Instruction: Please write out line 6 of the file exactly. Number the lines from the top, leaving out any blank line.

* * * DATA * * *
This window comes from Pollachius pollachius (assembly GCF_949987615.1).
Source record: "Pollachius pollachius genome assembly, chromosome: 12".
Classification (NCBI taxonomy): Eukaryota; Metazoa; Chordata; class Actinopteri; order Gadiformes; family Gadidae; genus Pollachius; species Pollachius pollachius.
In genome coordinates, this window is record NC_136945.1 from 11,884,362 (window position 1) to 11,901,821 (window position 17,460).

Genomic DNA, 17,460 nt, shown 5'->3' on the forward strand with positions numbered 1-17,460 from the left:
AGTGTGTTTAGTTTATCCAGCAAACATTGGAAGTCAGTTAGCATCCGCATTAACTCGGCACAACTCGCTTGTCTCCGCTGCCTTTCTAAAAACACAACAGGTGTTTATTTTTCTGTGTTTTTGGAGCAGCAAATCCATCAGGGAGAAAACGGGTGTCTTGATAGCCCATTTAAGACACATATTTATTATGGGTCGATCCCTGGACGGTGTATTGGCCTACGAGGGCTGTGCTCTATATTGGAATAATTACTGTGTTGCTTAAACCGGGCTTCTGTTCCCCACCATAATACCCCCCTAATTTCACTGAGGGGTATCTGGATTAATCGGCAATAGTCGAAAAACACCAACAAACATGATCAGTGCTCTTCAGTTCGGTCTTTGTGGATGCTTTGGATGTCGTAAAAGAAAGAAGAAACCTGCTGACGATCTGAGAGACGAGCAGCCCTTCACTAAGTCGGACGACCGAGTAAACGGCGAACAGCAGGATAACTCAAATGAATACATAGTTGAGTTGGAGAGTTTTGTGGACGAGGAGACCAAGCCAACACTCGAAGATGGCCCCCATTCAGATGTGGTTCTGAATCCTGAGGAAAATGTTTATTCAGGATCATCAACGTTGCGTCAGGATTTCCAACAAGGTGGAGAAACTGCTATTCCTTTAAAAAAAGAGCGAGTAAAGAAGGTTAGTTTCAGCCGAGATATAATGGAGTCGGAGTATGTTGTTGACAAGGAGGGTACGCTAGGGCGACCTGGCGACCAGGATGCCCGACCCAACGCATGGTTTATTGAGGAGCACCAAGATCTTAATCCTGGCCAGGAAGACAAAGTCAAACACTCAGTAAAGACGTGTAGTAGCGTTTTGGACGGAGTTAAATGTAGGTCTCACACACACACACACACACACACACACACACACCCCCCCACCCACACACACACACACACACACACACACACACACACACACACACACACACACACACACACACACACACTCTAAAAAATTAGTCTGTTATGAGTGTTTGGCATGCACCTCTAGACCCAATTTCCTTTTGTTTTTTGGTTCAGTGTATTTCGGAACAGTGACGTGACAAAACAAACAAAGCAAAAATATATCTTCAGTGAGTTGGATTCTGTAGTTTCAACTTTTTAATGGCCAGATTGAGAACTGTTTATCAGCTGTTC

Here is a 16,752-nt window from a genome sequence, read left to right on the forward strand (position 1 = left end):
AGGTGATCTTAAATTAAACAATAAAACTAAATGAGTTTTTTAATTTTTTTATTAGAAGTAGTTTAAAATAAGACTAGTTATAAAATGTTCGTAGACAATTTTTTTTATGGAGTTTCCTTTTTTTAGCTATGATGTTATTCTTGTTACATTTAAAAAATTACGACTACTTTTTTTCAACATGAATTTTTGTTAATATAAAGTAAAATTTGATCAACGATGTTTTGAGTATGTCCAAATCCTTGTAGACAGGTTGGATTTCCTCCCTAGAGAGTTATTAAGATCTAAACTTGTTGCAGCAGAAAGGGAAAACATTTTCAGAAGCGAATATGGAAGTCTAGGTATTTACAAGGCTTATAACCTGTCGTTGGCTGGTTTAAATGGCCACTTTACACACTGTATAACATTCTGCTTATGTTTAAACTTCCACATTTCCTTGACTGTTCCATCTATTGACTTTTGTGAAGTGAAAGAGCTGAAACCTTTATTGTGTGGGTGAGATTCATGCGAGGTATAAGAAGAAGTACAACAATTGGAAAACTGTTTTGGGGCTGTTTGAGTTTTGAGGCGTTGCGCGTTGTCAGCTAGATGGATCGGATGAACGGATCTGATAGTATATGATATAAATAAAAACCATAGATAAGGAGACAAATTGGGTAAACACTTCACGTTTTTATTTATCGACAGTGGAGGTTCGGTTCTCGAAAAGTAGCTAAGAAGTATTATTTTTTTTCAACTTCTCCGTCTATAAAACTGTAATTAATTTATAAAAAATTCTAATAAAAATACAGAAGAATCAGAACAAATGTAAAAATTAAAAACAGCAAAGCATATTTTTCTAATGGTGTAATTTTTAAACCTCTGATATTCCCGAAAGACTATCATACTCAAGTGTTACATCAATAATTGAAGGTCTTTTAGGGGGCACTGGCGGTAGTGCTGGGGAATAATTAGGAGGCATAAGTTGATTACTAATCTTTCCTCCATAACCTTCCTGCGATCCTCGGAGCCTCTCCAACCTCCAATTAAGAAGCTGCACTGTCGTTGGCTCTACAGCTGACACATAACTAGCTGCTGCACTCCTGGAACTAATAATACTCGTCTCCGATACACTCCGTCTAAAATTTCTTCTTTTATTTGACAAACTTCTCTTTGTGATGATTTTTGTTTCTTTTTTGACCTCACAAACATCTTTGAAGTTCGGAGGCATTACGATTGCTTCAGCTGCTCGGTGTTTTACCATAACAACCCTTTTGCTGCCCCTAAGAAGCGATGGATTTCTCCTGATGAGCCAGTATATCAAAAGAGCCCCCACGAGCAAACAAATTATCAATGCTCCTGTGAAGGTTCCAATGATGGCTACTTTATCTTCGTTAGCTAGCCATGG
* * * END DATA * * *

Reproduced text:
AGTGTGTTTAGTTTATCCAGCAAACATTGGAAGTCAGTTAGCATCCGCATTAACTCGGCACAACTCGCTTGTCTCCGCTGCCTTTCTAAAAACACAACAGGTGTTTATTTTTCTGTGTTTTTGGAGCAGCAAATCCATCAGGGAGAAAACGGGTGTCTTGATAGCCCATTTAAGACACATATTTATTATGGGTCGATCCCTGGACGGTGTATTGGCCTACGAGGGCTGTGCTCTATATTGGAATAATTACTGTGTTGCTTAAACCGGGCTTCTGTTCCCCACCATAATACCCCCCTAATTTCACTGAGGGGTATCTGGATTAATCGGCAATAGTCGAAAAACACCAACAAACATGATCAGTGCTCTTCAGTTCGGTCTTTGTGGATGCTTTGGATGTCGTAAAAGAAAGAAGAAACCTGCTGACGATCTGAGAGACGAGCAGCCCTTCACTAAGTCGGACGACCGAGTAAACGGCGAACAGCAGGATAACTCAAATGAATACATAGTTGAGTTGGAGAGTTTTGTGGACGAGGAGACCAAGCCAACACTCGAAGATGGCCCCCATTCAGATGTGGTTCTGAATCCTGAGGAAAATGTTTATTCAGGATCATCAACGTTGCGTCAGGATTTCCAACAAGGTGGAGAAACTGCTATTCCTTTAAAAAAAGAGCGAGTAAAGAAGGTTAGTTTCAGCCGAGATATAATGGAGTCGGAGTATGTTGTTGACAAGGAGGGTACGCTAGGGCGACCTGGCGACCAGGATGCCCGACCCAACGCATGGTTTATTGAGGAGCACCAAGATCTTAATCCTGGCCAGGAAGACAAAGTCAAACACTCAGTAAAGACGTGTAGTAGCGTTTTGGACGGAGTTAAATGTAGGTCTCACACACACACACACACACACACACACACACACCCCCCCACCCACACACACACACACACACACACACACACACACACACACACACACACACACACACACACACACACACTCTAAAAAATTAGTCTGTTATGAGTGTTTGGCATGCACCTCTAGACCCAATTTCCTTTTGTTTTTTGGTTCAGTGTATTTCGGAACAGTGACGTGACAAAACAAACAAAGCAAAAATATATCTTCAGTGAGTTGGATTCTGTAGTTTCAACTTTTTAATGGCCAGATTGAGAACTGTTTATCAGCTGTTC